Bridge Champ had Ties to Oil

Feb 01, 2008 | Posted in Essays, People

As oil fever spread across the United States and into other countries it wasn’t unusual for workers from here to be recruited for jobs in faraway places. In the late 1870s Oil Well Supply Company in Oil City was asked to find six experienced Pennsylvania oil men to work in the Baku region of Russia. They were guaranteed first class passage and $120 a month.

One of the recruits was Almon Elias Culbertson of Franklin, known as “Chubb.” In addition to his skills as a mining engineer he was a bit of a dandy, a fiddler, a boxer and former state walking and bicycle champion. The crew arrived in Russia in 1880 and went to the estate of a retired Russian general and Cossack chief, General Illya Rogozny. Almon Culbertson worked to train Russians as oil field machinists, mechanics, carpenters and drillers.

He also met the general’s family, including Xenia, 26, a widow whose husband had been killed in the Turkish war. As plans for marriage loomed, the former Franklinite refused to become an honorary Cossack or a Russian subject and Xenia’s family made plans for her to wed a man of their choosing. Not to be stopped, the young lovers fled on horseback, riding hard all night to be married by a Russian parish priest.

The marriage was a happy one and in the 1890s Almon Culbertson went with a British oil company to Rumania where they lived in the beautiful Carpathian Mountains. Their son, Eugene, was joined there by two younger brothers, Illya (Ely), born July 22, 1891, and Alexande (Sasha), born two years later.

In 1897, Almon Culbertson decided to bring his family to the United States and to educate his sons here. After a brief stop in Philadelphia they came to Franklin where his father, stepmother, sister and two half-brothers were living. In his autobiography, Ely Culbertson recalled: “It was a regular Cossack invasion of the little town, what with three little Cossacks and the daughter of a Cossack General, to say nothing of such items as thick Russian pillows and a huge samovar.”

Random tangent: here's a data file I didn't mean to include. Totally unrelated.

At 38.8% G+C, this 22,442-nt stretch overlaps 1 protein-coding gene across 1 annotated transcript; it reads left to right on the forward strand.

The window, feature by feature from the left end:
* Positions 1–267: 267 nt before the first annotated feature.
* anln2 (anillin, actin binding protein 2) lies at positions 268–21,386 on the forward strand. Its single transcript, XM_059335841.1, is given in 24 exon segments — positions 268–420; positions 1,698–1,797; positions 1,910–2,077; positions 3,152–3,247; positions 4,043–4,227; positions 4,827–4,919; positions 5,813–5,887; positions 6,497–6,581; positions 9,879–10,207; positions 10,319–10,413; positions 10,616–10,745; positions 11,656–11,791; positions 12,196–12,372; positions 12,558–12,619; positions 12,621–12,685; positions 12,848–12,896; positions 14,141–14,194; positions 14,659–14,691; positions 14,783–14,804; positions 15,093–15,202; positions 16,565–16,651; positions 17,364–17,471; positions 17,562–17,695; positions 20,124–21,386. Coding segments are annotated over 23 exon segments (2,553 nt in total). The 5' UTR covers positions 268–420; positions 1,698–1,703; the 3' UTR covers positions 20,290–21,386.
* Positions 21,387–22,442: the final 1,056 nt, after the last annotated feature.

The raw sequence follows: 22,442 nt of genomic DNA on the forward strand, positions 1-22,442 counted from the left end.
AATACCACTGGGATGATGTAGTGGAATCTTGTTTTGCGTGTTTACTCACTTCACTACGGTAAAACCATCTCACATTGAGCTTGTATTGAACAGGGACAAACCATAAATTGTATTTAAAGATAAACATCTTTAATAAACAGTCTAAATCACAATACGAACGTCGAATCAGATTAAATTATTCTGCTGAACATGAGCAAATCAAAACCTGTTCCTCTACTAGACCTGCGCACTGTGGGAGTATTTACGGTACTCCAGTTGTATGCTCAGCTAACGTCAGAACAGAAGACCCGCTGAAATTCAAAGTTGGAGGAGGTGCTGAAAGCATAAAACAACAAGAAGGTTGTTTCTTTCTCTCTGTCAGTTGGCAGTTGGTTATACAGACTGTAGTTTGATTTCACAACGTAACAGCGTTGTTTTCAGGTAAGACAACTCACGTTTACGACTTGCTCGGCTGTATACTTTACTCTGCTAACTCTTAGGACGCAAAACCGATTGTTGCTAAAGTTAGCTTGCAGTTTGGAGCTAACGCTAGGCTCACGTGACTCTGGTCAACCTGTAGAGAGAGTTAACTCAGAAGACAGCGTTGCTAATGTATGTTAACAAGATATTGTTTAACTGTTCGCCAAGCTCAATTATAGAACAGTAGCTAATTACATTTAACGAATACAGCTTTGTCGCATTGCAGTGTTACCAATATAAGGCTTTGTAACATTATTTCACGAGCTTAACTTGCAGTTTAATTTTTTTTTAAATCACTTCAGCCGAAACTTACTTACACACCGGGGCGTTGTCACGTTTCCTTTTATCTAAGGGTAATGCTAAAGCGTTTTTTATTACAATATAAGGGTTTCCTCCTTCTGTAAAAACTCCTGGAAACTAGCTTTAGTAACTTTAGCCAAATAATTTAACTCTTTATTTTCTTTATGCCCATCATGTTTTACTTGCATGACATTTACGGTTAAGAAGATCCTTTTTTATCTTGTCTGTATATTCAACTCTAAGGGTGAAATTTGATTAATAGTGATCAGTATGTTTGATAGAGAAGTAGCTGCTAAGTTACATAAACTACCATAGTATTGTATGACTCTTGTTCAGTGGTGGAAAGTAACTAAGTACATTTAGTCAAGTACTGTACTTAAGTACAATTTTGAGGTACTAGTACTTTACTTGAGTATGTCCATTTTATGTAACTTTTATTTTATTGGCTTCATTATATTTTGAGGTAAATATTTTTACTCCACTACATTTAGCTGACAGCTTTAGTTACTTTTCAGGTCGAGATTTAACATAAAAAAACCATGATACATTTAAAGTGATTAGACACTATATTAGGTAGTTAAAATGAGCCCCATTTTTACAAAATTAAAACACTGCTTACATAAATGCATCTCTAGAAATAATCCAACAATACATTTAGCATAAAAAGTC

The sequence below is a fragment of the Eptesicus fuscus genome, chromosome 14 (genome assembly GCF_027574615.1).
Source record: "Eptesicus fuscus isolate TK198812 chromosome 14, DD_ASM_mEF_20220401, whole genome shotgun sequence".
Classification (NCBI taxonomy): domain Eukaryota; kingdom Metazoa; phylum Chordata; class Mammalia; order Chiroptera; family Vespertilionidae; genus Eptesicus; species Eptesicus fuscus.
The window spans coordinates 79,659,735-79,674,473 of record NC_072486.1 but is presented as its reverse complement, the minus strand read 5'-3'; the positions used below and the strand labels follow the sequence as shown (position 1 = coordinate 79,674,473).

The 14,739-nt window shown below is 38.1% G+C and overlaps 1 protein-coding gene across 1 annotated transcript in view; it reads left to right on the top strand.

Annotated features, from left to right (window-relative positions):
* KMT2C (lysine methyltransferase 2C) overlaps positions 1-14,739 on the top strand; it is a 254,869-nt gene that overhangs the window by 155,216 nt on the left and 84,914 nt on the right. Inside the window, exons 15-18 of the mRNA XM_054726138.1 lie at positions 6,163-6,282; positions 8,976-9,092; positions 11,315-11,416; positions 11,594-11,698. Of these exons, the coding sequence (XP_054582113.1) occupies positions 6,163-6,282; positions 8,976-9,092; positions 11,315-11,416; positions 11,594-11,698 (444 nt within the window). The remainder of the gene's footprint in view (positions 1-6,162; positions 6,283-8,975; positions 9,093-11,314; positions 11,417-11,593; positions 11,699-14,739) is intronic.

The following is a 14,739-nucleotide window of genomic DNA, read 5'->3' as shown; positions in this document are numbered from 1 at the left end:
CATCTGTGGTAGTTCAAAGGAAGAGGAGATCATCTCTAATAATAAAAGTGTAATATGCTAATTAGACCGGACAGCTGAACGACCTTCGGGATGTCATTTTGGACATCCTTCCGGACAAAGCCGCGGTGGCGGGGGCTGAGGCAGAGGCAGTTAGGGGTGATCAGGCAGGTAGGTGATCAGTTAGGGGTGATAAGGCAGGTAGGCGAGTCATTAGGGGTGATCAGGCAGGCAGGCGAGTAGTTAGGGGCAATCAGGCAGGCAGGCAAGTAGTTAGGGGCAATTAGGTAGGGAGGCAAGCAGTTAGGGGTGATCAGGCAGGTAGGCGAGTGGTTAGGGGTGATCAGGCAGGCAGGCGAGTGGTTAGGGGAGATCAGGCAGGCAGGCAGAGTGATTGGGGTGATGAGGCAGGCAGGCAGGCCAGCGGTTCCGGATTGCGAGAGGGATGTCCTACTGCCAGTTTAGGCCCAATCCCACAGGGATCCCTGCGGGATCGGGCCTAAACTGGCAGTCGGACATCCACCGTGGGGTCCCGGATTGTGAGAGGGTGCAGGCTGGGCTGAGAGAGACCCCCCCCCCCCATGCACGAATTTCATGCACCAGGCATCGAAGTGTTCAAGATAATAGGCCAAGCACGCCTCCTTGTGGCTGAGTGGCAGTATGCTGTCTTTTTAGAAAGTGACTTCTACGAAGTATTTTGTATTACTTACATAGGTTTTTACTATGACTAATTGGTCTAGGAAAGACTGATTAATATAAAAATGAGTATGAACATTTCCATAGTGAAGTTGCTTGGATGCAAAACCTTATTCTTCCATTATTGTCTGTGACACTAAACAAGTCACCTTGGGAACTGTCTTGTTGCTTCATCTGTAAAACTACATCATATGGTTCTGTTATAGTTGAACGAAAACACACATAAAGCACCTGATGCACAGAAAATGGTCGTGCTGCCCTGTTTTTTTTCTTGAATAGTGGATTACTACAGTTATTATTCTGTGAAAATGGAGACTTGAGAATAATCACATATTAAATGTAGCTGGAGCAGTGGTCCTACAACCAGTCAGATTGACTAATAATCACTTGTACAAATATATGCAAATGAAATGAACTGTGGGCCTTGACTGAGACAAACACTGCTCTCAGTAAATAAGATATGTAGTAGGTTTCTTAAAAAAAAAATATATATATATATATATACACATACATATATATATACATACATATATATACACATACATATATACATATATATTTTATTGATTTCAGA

He noted his father was “welcomed with sincere warmth. His adventures in faraway lands were a topic of conversation for he was a hometown boy who had made good.” But soon the relationship was exhausted and he no longer fit into the family circle. Within a month he welcomed a cable confirming his appointment as chief engineer of a petroleum company in Grozny and in 1898 they left Franklin and sailed for the Caucasus. Later he struck it rich in one of the biggest oil fields in the Russian empire. This made possible an early retirement to devote more time to Sasha, who went to the conservatory to study and later became a famous concert violinist.

Eugene and Ely came back to this country to study and the latter was introduced to the game of bridge, which he initially referred to as a “stupid game.” But he perfected his skill and by 1934 Ely Culbertson had a worldwide organization with daily bridge articles running in American and foreign newspapers. The Culbertson system was widely known and Ely and his wife Jo were recognized as the greatest auction and contract bridge players in the country.

Carolee Mitchner 2008